In reality, you can’t have those connotations without struggle. Obviously, that struggle for me was a combination of physical and mental pain after being told I wouldn’t walk and later surf again.
That loss of purpose and identity was tough for me to overcome. However, I was lucky to have incredible support from a number of people around me and the surf community (Thanks) for helping me work through all that.
I learned very quickly that some things couldn’t be worked through alone, and the context of mental health became an integral part of my story. For example, I wouldn’t have been able to take that first step on my journey of physical recovery if I hadn’t looked at my mental health first.”
Resilience and vulnerability might not be words Hollywood uses to describe their on-screen heroes, but they illustrate the heroics Brett should be getting recognized for.
Surviving a shark attack was the easy part, but it took courage, motivation and a ton of strength to A: open up about the demons in his head, and B: ask for help to come out the other end.
“No doubt, the attack is the fuel to the fire and the type of story that catches people’s attention. It’s like I’m having a target on my back I’ll never be able to shake. But rather than push it away or sweep it under the rug, I found it was the best conversation starter for being able to talk about the more important things in life. So it’s kind of like the ultimate, positive bait and switch in a way.
Seeing my story’s impact on others brings me purpose … But, at the same time, it’s so wild because I’m naturally a quiet person, and all that attention is kind of weird, but for me having a new purpose is stronger than anything.”
Quite the career change for a guy who was once touted to cash in on event wins but instead finds himself on morning shows and podcasts. But how important has surfing been for Australia’s new favourite C-level celebrity since the attack?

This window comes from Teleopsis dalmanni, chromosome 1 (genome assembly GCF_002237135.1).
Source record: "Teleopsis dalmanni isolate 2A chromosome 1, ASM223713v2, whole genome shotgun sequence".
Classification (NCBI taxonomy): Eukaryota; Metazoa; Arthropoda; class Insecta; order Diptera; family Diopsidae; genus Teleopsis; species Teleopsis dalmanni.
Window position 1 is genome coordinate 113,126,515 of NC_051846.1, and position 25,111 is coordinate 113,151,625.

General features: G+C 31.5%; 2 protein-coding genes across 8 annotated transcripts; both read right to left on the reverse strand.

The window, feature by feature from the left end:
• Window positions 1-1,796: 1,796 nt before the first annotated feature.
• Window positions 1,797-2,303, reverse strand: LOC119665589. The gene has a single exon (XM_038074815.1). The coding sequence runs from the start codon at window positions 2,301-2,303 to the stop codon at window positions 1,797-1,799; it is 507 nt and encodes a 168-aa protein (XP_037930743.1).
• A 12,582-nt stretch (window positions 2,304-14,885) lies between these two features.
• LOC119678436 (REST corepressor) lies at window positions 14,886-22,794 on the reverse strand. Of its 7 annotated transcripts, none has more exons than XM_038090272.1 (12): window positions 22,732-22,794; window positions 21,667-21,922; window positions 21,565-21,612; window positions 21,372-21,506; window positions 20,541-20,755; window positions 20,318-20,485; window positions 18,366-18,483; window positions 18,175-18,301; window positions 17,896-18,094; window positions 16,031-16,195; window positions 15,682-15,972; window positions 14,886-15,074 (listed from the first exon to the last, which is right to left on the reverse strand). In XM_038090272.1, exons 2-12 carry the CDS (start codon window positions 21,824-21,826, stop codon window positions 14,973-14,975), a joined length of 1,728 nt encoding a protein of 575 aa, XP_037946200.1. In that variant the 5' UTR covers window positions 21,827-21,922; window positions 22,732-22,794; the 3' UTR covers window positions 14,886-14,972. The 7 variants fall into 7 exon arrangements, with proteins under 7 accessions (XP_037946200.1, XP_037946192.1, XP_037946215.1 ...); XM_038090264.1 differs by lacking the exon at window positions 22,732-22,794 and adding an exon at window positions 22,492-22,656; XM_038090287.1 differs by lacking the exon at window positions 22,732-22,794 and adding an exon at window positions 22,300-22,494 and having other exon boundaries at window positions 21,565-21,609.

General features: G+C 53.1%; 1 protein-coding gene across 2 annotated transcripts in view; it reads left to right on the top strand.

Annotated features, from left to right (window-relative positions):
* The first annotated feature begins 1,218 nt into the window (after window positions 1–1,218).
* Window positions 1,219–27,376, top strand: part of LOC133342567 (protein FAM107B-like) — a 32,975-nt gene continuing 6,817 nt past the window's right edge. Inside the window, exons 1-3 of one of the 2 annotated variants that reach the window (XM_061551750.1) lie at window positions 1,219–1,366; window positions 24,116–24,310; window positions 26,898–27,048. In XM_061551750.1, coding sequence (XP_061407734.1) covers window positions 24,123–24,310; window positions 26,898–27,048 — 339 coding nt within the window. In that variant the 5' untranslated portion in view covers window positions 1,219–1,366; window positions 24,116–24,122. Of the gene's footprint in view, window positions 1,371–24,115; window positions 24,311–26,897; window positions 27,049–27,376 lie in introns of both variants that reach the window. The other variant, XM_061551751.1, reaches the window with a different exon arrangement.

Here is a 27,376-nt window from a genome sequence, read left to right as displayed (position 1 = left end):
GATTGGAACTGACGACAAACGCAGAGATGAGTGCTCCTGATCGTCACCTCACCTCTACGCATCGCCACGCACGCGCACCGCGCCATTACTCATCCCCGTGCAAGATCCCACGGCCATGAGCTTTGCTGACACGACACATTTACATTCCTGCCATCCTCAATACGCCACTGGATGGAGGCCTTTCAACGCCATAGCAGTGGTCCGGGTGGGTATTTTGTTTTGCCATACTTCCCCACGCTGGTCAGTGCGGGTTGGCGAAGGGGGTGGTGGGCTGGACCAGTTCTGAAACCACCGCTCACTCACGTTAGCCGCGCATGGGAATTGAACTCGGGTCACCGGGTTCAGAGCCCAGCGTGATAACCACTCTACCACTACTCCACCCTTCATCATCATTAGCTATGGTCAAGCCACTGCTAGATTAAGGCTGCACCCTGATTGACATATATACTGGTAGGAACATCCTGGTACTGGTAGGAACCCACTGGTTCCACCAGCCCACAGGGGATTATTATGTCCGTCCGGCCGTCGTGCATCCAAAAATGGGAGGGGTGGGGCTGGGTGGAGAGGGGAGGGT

“I’ve undergone a huge shift in considering where surfing sits in my life. Although I can still surf well and have worked hard to get here, the reality is that surfing with your lat muscle in your quads feels different. But that doesn’t mean I still can’t enjoy it.
If anything, I actually enjoy it more now because I’m just grateful to be out there, and taking that attitude has helped me redefine how I approach surfing.
It’s an experience that was important to be re-told the right way in the upcoming movie”.
Yes, the movie with a name so complicated that it needs an asterisk and a footnote explanation.
PYROPHYTIC* [pie-ro-fite] noun. A plant that is resistant to fire or is stimulated by fire to germinate or regrow
Highlighted in red by my paid spelling subscription, it underlines the complexity of the word so perfect to describe Brett’s story. The subject of mental health is complex. Processing a traumatic event such as a shark attack as well. Working through anger, grief and sadness on one side, hope, joy and happiness on the contrary even more.
“A lot of people ask about the timing of the film. Of course, something that happened nearly six years ago should be considered “old news,” and that can be true. But there’s a reason for waiting for this long.
Firstly, I had offers to “sell” my story early on. That never sat right with me because I knew I would be surrendering any control I had over the film. It would just become some shark-centered narrative (in a negative way), and that kind of defeats the purpose.
Secondly, at that time, I didn’t feel my story was “done.” It might sound clichéd, but if we had released the film back then, I don’t think it would be a true reflection of what I’ve learned and what I have to offer the world as a result of everything I’ve been through.
So the narrative shifted from coming back from a shark attack to what I plan to go through to prove what’s possible when you’re told you can’t do something.
And that is the ultimate testament I want to be remembered for.”
Complexity compounded over six years = Pyrophytic. It’s simple math.